Sociocultural Reasons for Restrictive Sexuality
Humans have an excellent physiological configuration for pleasurable sexual experiences. Easy-accessible contraception have uncoupled such sexual experiences from reproduction (wanted or unwanted) and even the risk for sexual infectious diseases can be minimised and controlled. Nevertheless, hardly any human being lives up to the physiological possibilities, when it comes to a fulfilled and pleasurable sex life. According to a representative study in the sexually active population from 2017, only 2% of all interrogated persons had an open relationship and around 1% lived relationships with involvement of a third person, while serial monogamy with or without bits on the side were by far the most common form of sexual arrangement (51).
The uncoupling of sexuality from reproduction would principally allow for a society, in which consensual copulation could become a form of amusement that is regarded not much different than a non-commital meeting for a coffee or going to the cinema together. The reality in our society keeps sexual contacts a taboo, making them unattainable for many humans.
Presumably, our sexual behaviour is being dominated by our long developmental history, which played out most of the time without contraception. Sexuality and reproduction were not uncoupled and the survival perspectives for children of isolated mothers were rather bad. Unconsciously, evolutionoary factors determine the choice of partners and the motivation for copulation, partly hidden behind romantic feeling and individual vanity. Non-selective heterosexual copulations are rare and sexual interactions are embedded into complex personal relations.
Proponents of a free(er) sexual culture see interindividual fidelity claims as colonization and appropriation desires for the heterosexual partner, which are pursued jealously (52). Behaviour that obligates the sexual partner is plausible in evolutionary history, especially for women. In case of a pregnancy (contraception is available for less than a hundred years) the child was at disadvantage, if the woman had to raise the child all by herself. A highly promiscuous, non-selective, sexual pleasure-driven sexual behaviour was coupled with high risks for the woman and her offspring for most of evolutionary history leading to negative selection of such behaviour.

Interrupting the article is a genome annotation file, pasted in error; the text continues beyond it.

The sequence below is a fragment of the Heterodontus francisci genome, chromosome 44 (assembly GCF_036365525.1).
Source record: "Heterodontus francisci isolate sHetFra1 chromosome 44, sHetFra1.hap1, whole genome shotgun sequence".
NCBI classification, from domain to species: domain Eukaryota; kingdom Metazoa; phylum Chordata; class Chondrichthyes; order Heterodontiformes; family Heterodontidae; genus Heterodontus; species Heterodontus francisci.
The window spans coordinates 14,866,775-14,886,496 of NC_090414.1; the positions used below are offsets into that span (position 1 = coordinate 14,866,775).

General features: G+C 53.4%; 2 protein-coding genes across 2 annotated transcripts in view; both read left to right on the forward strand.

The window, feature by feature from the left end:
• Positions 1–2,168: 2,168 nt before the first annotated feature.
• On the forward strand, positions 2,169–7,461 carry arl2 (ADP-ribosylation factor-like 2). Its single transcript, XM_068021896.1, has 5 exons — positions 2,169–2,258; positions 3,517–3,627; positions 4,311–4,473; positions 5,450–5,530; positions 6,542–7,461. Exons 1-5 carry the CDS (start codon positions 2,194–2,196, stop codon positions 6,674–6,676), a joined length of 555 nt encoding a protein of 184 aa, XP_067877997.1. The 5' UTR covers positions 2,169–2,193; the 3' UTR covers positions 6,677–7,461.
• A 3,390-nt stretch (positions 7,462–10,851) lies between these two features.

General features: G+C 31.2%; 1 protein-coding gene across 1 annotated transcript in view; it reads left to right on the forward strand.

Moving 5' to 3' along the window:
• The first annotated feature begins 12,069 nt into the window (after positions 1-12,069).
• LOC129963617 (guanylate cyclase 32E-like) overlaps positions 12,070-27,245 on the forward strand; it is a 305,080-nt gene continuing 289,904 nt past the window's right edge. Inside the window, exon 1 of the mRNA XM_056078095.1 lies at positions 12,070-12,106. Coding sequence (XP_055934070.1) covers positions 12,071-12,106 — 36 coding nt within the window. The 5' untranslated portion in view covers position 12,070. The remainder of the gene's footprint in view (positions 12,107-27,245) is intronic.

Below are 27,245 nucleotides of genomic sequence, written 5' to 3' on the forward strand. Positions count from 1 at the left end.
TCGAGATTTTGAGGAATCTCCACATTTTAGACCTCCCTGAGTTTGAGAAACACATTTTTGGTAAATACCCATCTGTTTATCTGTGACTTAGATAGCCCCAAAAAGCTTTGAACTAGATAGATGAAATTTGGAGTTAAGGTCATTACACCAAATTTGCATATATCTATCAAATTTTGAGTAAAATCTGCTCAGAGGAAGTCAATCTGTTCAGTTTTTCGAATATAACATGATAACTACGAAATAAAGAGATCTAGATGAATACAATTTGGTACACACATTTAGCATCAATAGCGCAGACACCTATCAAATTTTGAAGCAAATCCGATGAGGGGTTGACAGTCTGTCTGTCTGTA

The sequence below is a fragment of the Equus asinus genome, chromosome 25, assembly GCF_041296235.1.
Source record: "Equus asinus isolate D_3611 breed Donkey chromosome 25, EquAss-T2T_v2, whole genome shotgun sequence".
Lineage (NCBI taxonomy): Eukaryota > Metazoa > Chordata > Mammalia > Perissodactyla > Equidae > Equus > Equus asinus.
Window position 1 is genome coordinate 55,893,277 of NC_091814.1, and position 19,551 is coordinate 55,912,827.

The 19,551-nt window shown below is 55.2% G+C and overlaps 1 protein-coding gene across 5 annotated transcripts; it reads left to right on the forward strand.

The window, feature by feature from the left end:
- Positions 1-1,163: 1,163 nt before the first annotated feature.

Women are less active when it comes to initiating sexual activities and probably also less “needy”. The demand for compensation through commercially offered sex is high. According to the “Statistische Bundesamt” (German bureau of statistics), the annual turnover of German sex workers, actually mainly female sex workers, in 2016 was around 15 billion Euros. Main clients are heterosexual men, of whom every tenth makes use of commercial sexual services at least once in a lifetime (45).
The affirmative sexual medicine postulates a so-called Libido-coefficient for quantifying a smaller female motivation for sexual activities compared to men and a higher sexual tension in men (53). However this position is being disputed (45).
A liberal, non-commercial sexual culture beyond canonical codizes seem mainly be a domain of the MSM-scene (Men, who have sex with men), thus a domain of a non-generative sexuality that remains evolutionary ineffective.
In permanent relationships, the frequency of sexual interactions decreases over time and this decrease of interest sets in quicker in women than in men. This brings about a real problem for men, whose sexual desires are hardly compatible with those of women. This leads to a supply shortage on the sexual market on the female side and brings women (especially in their young and reproductive years) into a strong negotiation position.
While men (knowing about the relatively feeble female interest and in spite of pathetic prospects of success) tend to offer their sexuality relaitively inspecific, women can choose from a broad supply. This oversupply of men with regards to (young) women is also visible in traditional lonely heart columns and even more in internet-based partner-agencies. While men send out hundreds of requests for getting maybe a single answer, attractive and young women are easily overwhelmed by the number of requests. The evolutionary and economic advantage of young, attractive (fertile) women on the sexual market is obvious.